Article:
Tuesday, January 13, 2015

Year-Long Gratitude

In the weeks leading up to Thanksgiving, many magazines and other publications include articles on being grateful and raising kids to have a strong sense of gratitude.  There's no doubt this is a wonderful thing to focus on.  The only thing is that I wish we thought about it at other times during the year as much as we do around Thanksgiving.

I care about this because gratitude is one of our hallmark values as a family.  Another is generosity, and the two go hand-in-hand.  Yet rather than be something that we talk about only certain times of the year, like when we are collecting items to put in a Christmas Child Box or going through our coats to see which ones we can donate to the United Way, in our house, I want gratitude and generosity to know no season, as cliche as that sounds.

Of course, there is no shortage of competition in trying to teach our kids these values.  Even though our kids don't watch a lot of TV, they are not immune to commercials flouting all the things they "should" have, and it doesn't take long when we walk into a store for the "I wants" and "Can I haves" to surface.  There have even been times when Esme brings home from daycare clippings from store circulars that show a picture of something she wants!

However, part of me is beginning to think that this type of behavior is not entirely on purpose.  Rather, I think it's another stage they go through, as well as something they see those around them doing.  So that tells me that my job as a parent is to encourage the type of behavior I want to see and not just harp on the behavior I'd like to eliminate.

The reason I say I don't think "gimme" behavior is necessarily intentional is because although they have their fair share of the gimmes, I've noticed that our kids are very thoughtful and kind to others, and that they have no problem when I tell them we are giving something away that we no longer use or do not need so that someone else can use them.  That's why I try to put more energy into praising the behavior we want to see than I do into correcting the behavior I'd like to ween.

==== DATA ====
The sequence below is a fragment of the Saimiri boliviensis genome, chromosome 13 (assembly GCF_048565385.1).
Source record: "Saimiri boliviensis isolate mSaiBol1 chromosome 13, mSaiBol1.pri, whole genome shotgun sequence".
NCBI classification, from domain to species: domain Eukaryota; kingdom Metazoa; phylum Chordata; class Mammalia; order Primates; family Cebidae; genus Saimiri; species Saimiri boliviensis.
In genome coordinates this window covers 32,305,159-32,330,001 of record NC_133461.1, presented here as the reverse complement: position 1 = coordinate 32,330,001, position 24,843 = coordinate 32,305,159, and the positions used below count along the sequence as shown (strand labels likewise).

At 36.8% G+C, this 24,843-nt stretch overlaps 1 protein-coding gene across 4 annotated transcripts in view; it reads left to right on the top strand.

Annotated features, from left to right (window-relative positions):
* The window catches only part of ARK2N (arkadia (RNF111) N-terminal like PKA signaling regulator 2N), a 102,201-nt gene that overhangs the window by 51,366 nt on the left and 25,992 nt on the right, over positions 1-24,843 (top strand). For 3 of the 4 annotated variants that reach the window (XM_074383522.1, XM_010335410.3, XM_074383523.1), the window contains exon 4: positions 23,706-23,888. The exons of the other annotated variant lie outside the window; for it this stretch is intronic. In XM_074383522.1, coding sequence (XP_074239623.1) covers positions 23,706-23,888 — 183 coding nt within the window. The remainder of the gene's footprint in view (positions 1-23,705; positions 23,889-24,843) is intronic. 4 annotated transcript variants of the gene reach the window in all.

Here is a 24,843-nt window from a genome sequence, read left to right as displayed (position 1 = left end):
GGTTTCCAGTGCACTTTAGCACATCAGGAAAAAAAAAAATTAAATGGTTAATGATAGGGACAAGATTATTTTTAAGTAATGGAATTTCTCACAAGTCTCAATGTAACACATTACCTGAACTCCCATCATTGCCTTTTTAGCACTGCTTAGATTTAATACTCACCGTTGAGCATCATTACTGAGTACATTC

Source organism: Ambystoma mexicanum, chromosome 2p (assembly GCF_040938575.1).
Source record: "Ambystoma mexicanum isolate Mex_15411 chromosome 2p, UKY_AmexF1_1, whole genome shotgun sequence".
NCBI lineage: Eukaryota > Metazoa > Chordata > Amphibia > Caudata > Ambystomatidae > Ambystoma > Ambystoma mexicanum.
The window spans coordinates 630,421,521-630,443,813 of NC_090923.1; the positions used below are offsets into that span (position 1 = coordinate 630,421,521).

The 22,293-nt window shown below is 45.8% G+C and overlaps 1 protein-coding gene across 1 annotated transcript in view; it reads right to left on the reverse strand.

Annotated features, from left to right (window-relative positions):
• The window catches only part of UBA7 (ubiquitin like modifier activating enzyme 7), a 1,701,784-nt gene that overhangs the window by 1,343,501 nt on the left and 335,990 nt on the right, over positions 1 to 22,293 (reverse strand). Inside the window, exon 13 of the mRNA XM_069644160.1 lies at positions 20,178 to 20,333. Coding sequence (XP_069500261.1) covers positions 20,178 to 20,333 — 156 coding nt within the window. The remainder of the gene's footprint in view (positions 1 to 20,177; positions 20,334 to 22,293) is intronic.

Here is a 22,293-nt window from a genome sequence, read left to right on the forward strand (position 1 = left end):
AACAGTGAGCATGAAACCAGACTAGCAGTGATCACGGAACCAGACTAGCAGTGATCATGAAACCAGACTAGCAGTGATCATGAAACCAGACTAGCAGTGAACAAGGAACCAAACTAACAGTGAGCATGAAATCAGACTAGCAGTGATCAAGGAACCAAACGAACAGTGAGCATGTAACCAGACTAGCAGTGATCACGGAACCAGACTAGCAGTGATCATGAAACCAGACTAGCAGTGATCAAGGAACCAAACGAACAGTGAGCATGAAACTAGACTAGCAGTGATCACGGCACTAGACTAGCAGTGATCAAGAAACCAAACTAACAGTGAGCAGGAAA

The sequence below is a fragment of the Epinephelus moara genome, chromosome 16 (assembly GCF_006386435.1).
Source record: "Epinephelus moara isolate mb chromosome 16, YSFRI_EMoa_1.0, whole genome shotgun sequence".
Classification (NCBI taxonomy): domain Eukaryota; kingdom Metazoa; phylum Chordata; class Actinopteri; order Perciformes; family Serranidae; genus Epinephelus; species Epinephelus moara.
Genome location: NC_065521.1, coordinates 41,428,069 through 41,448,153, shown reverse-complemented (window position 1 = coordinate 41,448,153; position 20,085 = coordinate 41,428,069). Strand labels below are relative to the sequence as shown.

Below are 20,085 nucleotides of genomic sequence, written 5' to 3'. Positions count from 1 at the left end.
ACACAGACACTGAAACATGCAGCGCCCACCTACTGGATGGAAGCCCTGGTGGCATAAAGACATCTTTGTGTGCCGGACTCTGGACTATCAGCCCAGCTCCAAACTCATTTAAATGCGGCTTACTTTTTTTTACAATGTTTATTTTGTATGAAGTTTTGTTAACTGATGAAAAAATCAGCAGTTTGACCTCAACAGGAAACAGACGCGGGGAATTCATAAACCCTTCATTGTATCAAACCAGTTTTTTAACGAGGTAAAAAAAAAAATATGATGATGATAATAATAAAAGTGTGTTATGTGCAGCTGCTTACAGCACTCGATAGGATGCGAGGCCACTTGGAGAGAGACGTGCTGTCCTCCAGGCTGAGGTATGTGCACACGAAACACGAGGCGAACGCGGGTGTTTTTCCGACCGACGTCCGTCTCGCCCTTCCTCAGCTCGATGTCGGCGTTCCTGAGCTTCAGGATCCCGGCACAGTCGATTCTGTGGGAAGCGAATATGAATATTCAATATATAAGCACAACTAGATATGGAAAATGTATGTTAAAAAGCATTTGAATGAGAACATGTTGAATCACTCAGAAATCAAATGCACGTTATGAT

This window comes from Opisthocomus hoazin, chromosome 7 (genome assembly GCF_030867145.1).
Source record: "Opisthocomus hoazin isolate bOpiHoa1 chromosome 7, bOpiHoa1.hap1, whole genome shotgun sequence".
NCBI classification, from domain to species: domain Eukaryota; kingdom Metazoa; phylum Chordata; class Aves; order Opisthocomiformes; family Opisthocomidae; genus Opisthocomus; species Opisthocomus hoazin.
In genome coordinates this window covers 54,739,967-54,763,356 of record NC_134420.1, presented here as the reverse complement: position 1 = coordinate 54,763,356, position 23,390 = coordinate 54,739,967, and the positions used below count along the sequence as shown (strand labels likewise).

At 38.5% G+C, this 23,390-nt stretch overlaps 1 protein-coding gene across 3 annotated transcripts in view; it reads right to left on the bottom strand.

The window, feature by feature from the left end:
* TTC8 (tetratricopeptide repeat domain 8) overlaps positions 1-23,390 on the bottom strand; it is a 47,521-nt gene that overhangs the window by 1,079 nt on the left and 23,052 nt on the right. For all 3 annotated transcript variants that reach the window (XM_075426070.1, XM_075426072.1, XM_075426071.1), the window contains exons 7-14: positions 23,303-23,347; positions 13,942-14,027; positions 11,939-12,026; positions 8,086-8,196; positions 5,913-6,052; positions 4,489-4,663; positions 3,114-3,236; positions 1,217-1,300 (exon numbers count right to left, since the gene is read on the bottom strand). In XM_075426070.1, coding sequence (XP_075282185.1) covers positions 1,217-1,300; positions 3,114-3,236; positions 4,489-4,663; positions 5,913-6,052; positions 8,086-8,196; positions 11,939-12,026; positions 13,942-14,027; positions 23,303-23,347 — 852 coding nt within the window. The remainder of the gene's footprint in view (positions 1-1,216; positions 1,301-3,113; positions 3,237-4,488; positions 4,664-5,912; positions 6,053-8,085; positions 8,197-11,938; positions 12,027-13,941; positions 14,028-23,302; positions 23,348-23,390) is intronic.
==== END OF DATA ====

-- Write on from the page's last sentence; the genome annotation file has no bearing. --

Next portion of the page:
I've found that this is actually a lot easier too, because I don't have to use all my energy explaining to Esme why she should be grateful and what being grateful means.  She understands right away when I say "Wow!  Did you see what a great helper so-and-so was?" or "High five for being so helpful!"  And since the benefits of extrinsic motivation like this will wear off before too long, I also try to say things like, "Doesn't it feel good to give something to someone else?" and "You must be proud of yourself for being such a good helper!"

In addition to using this kind of language, here are a few of my other favorite ideas for fostering and encouraging a strong sense of gratitude in your kids:
  • Be a good role model.  This one always comes first!  Say things like, "Aren't we lucky to live in a place with such beautiful trees?" or "It's so wonderful to have a warm bed to sleep in and something to drink when we're thirsty."
  • Designate a "Thursday Thank-you Dinner" during which you share a conversation about everything your family has to be thankful for.  Or, invite someone you are thankful for over to dinner on that day.
  • Have a neighborhood rake-a-thon (or shovel-a-thon) in which you rake the yards/shovel the snow of people in your neighborhood who cannot do it themselves.
As a writer for Parents magazine once put it, "As parents, it's natural to feel sometimes like we are perpetual givers, our children are perpetual takers, and no matter how much we give and how much they take, it's never going to be enough for them.  At those times, try to remember that egocentricity and selfishness are perfectly normal developmental stages of childhood.  How we handle those stages will determine what kind of people our kids grow up to be.

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